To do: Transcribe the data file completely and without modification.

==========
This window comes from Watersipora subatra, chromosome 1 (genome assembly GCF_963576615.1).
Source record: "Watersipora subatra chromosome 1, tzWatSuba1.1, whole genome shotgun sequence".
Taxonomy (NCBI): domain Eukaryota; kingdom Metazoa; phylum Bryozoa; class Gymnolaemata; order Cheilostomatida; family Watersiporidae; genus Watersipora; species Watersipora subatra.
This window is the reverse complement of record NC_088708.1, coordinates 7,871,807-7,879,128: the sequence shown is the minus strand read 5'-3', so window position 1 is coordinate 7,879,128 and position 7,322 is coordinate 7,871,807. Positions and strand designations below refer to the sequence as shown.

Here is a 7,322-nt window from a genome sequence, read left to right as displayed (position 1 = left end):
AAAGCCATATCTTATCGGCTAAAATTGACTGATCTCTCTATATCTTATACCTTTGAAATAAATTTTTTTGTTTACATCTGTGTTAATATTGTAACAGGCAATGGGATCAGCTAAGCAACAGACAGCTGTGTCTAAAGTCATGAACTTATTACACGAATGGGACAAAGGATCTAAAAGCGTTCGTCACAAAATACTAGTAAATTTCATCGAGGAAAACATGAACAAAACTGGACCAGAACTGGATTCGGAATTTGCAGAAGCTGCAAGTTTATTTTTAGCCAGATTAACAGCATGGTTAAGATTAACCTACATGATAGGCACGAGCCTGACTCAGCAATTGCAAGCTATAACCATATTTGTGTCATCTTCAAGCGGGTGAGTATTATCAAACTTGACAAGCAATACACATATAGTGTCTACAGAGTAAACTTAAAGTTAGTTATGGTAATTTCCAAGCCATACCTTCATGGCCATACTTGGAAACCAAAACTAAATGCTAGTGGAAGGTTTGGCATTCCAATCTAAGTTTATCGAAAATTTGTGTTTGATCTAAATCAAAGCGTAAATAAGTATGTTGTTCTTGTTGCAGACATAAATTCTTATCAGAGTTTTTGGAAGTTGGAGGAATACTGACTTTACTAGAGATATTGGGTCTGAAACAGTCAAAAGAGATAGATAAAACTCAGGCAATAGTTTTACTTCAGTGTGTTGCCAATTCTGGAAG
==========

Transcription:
This window comes from Watersipora subatra, chromosome 1 (genome assembly GCF_963576615.1).
Source record: "Watersipora subatra chromosome 1, tzWatSuba1.1, whole genome shotgun sequence".
Taxonomy (NCBI): domain Eukaryota; kingdom Metazoa; phylum Bryozoa; class Gymnolaemata; order Cheilostomatida; family Watersiporidae; genus Watersipora; species Watersipora subatra.
This window is the reverse complement of record NC_088708.1, coordinates 7,871,807-7,879,128: the sequence shown is the minus strand read 5'-3', so window position 1 is coordinate 7,879,128 and position 7,322 is coordinate 7,871,807. Positions and strand designations below refer to the sequence as shown.

Here is a 7,322-nt window from a genome sequence, read left to right as displayed (position 1 = left end):
AAAGCCATATCTTATCGGCTAAAATTGACTGATCTCTCTATATCTTATACCTTTGAAATAAATTTTTTTGTTTACATCTGTGTTAATATTGTAACAGGCAATGGGATCAGCTAAGCAACAGACAGCTGTGTCTAAAGTCATGAACTTATTACACGAATGGGACAAAGGATCTAAAAGCGTTCGTCACAAAATACTAGTAAATTTCATCGAGGAAAACATGAACAAAACTGGACCAGAACTGGATTCGGAATTTGCAGAAGCTGCAAGTTTATTTTTAGCCAGATTAACAGCATGGTTAAGATTAACCTACATGATAGGCACGAGCCTGACTCAGCAATTGCAAGCTATAACCATATTTGTGTCATCTTCAAGCGGGTGAGTATTATCAAACTTGACAAGCAATACACATATAGTGTCTACAGAGTAAACTTAAAGTTAGTTATGGTAATTTCCAAGCCATACCTTCATGGCCATACTTGGAAACCAAAACTAAATGCTAGTGGAAGGTTTGGCATTCCAATCTAAGTTTATCGAAAATTTGTGTTTGATCTAAATCAAAGCGTAAATAAGTATGTTGTTCTTGTTGCAGACATAAATTCTTATCAGAGTTTTTGGAAGTTGGAGGAATACTGACTTTACTAGAGATATTGGGTCTGAAACAGTCAAAAGAGATAGATAAAACTCAGGCAATAGTTTTACTTCAGTGTGTTGCCAATTCTGGAAG